Number of voxels analyzed in regions of interest

 ROI SizeLevel 1 (p < 0.01)Level 2 (p < 0.005)Level 3 (p < 0.001)Level 4 (p < 0.0005)
Frontal 12,922 3,311 2,763 1,794 1,484 
Temporal 12,685 2,588 2,188 1,498 1,278 
 ROI SizeLevel 1 (p < 0.01)Level 2 (p < 0.005)Level 3 (p < 0.001)Level 4 (p < 0.0005)
Frontal 12,922 3,311 2,763 1,794 1,484 
Temporal 12,685 2,588 2,188 1,498 1,278 

Spatial Overlap Calculation (Dice Coefficient)

We calculated a dice coefficient (Figure 1D) to summarize the number of overlapping voxels for each pair of maps (the left and right hemisphere language activations, i.e., the flipped and unflipped ADDT maps; x and y):
2xyx+y
For each participant, we averaged the dice coefficient calculated at each top voxel cutoff level to obtain one summary value of spatial overlap for each region. We grouped these values by age range to compare children to adults.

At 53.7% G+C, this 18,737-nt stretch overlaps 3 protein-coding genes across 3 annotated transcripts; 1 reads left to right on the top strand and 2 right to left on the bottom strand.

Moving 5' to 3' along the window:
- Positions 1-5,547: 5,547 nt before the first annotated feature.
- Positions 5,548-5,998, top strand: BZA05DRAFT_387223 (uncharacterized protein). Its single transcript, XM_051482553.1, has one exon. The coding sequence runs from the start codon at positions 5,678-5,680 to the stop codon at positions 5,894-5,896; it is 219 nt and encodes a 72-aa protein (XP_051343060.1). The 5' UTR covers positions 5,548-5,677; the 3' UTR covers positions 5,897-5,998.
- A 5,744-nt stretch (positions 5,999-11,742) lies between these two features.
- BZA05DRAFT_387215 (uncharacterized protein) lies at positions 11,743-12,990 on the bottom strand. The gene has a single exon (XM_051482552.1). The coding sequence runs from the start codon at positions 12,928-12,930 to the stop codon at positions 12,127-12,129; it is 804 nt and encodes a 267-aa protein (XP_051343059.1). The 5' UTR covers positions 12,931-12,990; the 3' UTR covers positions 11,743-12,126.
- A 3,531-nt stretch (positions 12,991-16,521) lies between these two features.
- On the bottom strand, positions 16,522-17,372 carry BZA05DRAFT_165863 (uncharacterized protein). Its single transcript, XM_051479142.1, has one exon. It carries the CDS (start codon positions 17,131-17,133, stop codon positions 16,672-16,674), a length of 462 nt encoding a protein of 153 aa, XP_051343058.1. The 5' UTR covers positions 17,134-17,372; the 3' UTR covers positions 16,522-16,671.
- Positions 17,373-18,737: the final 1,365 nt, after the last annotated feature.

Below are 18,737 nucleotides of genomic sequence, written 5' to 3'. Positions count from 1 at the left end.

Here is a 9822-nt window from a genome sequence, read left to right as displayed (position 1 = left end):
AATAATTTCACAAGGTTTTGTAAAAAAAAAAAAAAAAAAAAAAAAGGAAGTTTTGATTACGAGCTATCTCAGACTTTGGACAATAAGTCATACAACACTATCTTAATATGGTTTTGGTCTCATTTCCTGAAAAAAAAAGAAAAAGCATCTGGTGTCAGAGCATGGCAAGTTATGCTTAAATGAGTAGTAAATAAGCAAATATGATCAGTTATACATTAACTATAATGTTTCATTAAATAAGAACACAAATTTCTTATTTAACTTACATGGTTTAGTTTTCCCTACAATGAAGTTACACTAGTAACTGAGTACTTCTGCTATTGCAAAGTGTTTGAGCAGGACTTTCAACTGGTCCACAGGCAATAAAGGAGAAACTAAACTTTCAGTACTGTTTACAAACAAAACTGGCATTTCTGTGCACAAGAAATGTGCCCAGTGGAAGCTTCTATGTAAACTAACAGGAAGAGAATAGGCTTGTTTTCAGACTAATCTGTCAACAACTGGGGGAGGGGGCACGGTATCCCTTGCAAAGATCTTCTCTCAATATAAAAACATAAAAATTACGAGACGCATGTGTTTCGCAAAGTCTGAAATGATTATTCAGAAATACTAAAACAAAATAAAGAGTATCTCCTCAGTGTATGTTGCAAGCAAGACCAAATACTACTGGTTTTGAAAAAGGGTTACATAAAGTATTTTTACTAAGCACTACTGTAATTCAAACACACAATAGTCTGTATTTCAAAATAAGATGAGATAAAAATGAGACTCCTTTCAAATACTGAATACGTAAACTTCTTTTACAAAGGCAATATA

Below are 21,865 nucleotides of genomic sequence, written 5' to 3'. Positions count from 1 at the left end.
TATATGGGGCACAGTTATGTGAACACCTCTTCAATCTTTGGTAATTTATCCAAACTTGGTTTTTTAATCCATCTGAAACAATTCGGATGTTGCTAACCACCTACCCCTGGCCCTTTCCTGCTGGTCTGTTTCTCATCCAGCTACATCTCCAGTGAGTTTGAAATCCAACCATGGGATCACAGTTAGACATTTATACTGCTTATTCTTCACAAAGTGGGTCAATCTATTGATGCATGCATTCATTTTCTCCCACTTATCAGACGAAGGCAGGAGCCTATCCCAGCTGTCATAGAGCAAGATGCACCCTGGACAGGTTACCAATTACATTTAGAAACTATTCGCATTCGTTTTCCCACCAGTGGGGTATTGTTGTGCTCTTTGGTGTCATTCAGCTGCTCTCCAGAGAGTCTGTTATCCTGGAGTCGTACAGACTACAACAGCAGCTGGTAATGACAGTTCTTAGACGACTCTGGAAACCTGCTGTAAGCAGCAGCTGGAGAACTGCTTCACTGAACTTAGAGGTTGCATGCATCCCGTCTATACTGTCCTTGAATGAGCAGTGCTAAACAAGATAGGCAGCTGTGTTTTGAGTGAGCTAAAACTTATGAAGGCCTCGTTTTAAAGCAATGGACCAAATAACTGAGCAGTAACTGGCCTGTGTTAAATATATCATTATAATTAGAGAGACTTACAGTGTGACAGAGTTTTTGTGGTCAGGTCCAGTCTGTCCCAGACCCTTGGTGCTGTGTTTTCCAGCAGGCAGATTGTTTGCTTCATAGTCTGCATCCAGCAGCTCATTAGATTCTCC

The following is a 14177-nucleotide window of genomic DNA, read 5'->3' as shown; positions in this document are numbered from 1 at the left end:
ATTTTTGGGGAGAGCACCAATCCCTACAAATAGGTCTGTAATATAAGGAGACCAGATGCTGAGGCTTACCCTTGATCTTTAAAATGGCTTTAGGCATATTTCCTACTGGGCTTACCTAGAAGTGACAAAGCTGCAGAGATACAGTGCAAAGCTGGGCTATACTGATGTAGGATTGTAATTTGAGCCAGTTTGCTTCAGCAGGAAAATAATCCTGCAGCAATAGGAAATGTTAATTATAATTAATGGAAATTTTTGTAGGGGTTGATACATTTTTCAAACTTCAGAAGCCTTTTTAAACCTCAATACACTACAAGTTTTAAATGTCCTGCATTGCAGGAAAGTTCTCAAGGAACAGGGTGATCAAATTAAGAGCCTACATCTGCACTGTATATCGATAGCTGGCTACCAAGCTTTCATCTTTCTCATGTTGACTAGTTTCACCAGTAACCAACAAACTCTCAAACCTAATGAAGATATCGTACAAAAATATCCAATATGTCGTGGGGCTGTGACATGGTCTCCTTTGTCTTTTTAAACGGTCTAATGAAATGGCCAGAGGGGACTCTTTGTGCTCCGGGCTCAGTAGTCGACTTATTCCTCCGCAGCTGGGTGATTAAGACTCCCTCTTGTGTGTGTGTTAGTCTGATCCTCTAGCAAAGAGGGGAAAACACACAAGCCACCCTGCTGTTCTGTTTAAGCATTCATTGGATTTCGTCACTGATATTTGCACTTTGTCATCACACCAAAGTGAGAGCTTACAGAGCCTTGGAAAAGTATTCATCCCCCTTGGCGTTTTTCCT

To test whether our measured dice coefficients are greater than would be measured by chance, we shuffled binary vectors the same length as the ROIs, with the same number of simulated active voxels to match each top voxel cutoff applied to the actual data, and calculated dice coefficients ten thousand times.

We also performed a between-subjects comparison of each person’s right hemisphere activity with the left hemisphere activations of all other participants in the same age group (labeled R with Others’ L). This comparison captures the variability in language localization in the left and right hemispheres between similarly aged participants and allows us to determine whether within-participant homotopicity exceeds the overlap arising purely from the fact that language activations are spatially similar to a degree in all subjects and all hemispheres. In this case, the x and y in the dice equation above would be one participant’s right hemisphere activation and another participant’s left hemisphere activation.